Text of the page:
2017 Volvo S90 Comes With Animal Detection & Its Own Version Of Autopilot

December 3, 2015

The Volvo S90 has at last been unveiled, and among the sedan's luxe offerings are a couple of features that should appeal to tech-loving shoppers.

While the plug-in hybrid powertrain is undoubtedly interesting, it's the S90's "Pilot Assist" option that really got our attention. Whether it's as advanced as Tesla's highly hyped Autopilot remains to be seen, but either way, it's an important step in the direction of self-driving vehicles. 

Pilot Assist is a variation on Volvo's "road train" technology, which allows Volvo owners to join convoys of similarly equipped vehicles. Once embedded in a convoy, the road train system lets drivers sit back and enjoy the ride, so long as all the cars in the convoy move at highway speeds.

Pilot Assist, however, allows the S90 to operate on its own, without following or communicating with other vehicles, and it works at speeds up to 130 kmh (81 mph). It's unclear whether drivers will be able to take their hands off the wheel entirely: Volvo only says that Pilot Assist "gives gentle steering inputs to keep the car properly aligned within lane markings".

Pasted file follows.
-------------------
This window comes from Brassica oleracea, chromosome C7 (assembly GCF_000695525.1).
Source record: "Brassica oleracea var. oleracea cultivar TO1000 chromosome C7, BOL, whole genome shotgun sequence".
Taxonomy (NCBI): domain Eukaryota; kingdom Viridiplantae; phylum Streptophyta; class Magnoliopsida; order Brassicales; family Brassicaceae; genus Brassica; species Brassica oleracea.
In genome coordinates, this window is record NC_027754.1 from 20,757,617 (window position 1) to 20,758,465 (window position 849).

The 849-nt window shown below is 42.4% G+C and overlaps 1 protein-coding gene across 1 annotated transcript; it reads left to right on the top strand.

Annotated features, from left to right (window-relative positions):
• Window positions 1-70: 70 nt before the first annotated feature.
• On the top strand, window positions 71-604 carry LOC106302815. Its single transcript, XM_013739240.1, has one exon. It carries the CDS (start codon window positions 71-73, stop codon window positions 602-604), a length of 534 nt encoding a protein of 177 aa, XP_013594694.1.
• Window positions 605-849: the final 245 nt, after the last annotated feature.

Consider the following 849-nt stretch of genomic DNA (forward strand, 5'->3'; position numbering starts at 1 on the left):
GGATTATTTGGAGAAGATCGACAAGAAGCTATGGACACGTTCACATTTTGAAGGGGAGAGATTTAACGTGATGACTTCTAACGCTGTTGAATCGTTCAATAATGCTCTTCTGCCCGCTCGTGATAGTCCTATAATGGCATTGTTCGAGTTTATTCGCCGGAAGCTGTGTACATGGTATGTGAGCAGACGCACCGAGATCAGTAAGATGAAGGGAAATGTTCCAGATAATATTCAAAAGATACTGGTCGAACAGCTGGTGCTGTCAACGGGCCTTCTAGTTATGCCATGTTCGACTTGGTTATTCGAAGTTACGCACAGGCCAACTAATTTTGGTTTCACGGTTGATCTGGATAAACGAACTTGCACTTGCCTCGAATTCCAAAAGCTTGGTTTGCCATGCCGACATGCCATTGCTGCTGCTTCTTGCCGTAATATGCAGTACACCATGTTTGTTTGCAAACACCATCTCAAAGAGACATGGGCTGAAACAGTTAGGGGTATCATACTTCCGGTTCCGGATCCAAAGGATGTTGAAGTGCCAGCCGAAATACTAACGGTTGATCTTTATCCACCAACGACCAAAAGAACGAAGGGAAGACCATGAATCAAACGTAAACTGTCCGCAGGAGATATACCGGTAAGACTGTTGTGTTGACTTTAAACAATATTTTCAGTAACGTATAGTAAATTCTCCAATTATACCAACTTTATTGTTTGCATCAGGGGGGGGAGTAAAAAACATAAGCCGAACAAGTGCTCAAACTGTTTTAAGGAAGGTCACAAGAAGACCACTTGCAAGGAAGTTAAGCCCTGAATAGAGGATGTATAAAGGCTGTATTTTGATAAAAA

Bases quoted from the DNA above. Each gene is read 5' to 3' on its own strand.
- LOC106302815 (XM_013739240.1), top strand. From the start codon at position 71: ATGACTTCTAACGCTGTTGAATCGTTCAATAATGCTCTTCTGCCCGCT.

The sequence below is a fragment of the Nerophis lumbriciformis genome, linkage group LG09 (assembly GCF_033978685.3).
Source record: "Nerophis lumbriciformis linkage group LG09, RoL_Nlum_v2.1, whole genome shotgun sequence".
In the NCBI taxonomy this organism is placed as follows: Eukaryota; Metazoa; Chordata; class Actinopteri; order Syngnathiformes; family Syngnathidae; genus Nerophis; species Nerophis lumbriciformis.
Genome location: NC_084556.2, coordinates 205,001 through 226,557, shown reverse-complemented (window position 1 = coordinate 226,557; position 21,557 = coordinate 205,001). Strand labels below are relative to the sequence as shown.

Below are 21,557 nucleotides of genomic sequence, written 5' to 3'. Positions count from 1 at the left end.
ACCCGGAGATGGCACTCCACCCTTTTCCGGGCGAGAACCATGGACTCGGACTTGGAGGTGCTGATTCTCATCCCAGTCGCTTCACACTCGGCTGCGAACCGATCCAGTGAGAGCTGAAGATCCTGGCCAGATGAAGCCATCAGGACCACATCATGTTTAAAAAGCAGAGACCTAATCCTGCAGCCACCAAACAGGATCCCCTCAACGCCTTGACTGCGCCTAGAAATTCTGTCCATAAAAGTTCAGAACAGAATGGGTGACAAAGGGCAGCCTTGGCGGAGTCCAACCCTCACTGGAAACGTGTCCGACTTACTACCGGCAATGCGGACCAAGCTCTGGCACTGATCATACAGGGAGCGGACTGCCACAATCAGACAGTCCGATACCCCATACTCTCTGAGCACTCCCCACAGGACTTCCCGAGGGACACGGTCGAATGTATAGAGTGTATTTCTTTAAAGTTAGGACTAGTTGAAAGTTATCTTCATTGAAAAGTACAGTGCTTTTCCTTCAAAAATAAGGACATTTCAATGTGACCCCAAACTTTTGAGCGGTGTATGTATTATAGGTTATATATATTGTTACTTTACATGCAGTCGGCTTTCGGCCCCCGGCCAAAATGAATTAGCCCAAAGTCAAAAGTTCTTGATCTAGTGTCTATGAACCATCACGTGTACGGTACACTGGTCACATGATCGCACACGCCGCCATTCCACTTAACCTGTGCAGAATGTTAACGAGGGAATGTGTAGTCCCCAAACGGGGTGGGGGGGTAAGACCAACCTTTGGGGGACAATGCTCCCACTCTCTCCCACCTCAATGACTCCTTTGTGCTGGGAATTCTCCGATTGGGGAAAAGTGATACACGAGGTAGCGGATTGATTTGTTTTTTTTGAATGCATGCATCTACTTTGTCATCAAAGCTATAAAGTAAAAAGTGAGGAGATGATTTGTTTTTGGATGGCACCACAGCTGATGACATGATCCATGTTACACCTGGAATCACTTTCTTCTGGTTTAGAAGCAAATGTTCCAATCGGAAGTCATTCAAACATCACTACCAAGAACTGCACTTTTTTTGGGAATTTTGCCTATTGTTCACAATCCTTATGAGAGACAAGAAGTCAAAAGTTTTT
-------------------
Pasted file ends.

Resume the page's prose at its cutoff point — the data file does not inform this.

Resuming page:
The S90 sedan will also include a feature that Volvo has been working on for years: animal detection. If the car spots an animal in the roadway, it will warn the driver and provide some automated braking to avoid a collision. The system appears targeted toward larger animals like deer and horses, though, so it may not keep your neighbor's free-range cocker spaniel entirely safe. 

We'll know more about the S90 -- which is expected to debut as a 2017 model, even though Volvo has described it as a 2016 car -- when it's unveiled in Detroit this January at the North American International Auto Show. In the meantime, check out the short preview video above.

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